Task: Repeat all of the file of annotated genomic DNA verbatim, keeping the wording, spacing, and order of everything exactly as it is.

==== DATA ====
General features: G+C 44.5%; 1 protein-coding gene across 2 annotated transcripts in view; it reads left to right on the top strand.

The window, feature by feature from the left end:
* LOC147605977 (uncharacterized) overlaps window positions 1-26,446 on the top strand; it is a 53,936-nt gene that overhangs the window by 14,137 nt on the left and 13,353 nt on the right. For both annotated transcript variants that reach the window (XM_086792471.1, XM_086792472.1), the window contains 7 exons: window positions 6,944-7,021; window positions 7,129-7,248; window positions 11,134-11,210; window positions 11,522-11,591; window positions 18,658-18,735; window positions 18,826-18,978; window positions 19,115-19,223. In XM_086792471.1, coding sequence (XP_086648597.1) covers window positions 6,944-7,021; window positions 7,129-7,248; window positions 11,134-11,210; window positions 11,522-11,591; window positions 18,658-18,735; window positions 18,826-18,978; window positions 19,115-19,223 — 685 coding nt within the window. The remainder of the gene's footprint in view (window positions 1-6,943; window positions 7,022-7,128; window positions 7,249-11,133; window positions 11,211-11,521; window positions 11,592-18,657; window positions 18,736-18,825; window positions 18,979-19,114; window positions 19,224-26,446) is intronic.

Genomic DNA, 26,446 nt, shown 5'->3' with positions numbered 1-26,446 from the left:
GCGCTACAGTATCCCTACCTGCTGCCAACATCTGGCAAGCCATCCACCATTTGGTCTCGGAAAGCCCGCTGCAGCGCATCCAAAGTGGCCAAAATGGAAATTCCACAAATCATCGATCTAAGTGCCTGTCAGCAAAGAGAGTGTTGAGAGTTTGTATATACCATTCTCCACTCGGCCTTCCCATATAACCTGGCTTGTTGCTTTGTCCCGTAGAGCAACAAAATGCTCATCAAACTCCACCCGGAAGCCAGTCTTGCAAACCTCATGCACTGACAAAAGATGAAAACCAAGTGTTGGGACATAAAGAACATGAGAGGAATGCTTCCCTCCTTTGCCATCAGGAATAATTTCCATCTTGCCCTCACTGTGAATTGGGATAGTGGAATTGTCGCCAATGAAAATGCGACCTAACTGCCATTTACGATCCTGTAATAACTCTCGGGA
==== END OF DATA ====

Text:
General features: G+C 44.5%; 1 protein-coding gene across 2 annotated transcripts in view; it reads left to right on the top strand.

The window, feature by feature from the left end:
* LOC147605977 (uncharacterized) overlaps window positions 1-26,446 on the top strand; it is a 53,936-nt gene that overhangs the window by 14,137 nt on the left and 13,353 nt on the right. For both annotated transcript variants that reach the window (XM_086792471.1, XM_086792472.1), the window contains 7 exons: window positions 6,944-7,021; window positions 7,129-7,248; window positions 11,134-11,210; window positions 11,522-11,591; window positions 18,658-18,735; window positions 18,826-18,978; window positions 19,115-19,223. In XM_086792471.1, coding sequence (XP_086648597.1) covers window positions 6,944-7,021; window positions 7,129-7,248; window positions 11,134-11,210; window positions 11,522-11,591; window positions 18,658-18,735; window positions 18,826-18,978; window positions 19,115-19,223 — 685 coding nt within the window. The remainder of the gene's footprint in view (window positions 1-6,943; window positions 7,022-7,128; window positions 7,249-11,133; window positions 11,211-11,521; window positions 11,592-18,657; window positions 18,736-18,825; window positions 18,979-19,114; window positions 19,224-26,446) is intronic.

Genomic DNA, 26,446 nt, shown 5'->3' with positions numbered 1-26,446 from the left:
GCGCTACAGTATCCCTACCTGCTGCCAACATCTGGCAAGCCATCCACCATTTGGTCTCGGAAAGCCCGCTGCAGCGCATCCAAAGTGGCCAAAATGGAAATTCCACAAATCATCGATCTAAGTGCCTGTCAGCAAAGAGAGTGTTGAGAGTTTGTATATACCATTCTCCACTCGGCCTTCCCATATAACCTGGCTTGTTGCTTTGTCCCGTAGAGCAACAAAATGCTCATCAAACTCCACCCGGAAGCCAGTCTTGCAAACCTCATGCACTGACAAAAGATGAAAACCAAGTGTTGGGACATAAAGAACATGAGAGGAATGCTTCCCTCCTTTGCCATCAGGAATAATTTCCATCTTGCCCTCACTGTGAATTGGGATAGTGGAATTGTCGCCAATGAAAATGCGACCTAACTGCCATTTACGATCCTGTAATAACTCTCGGGA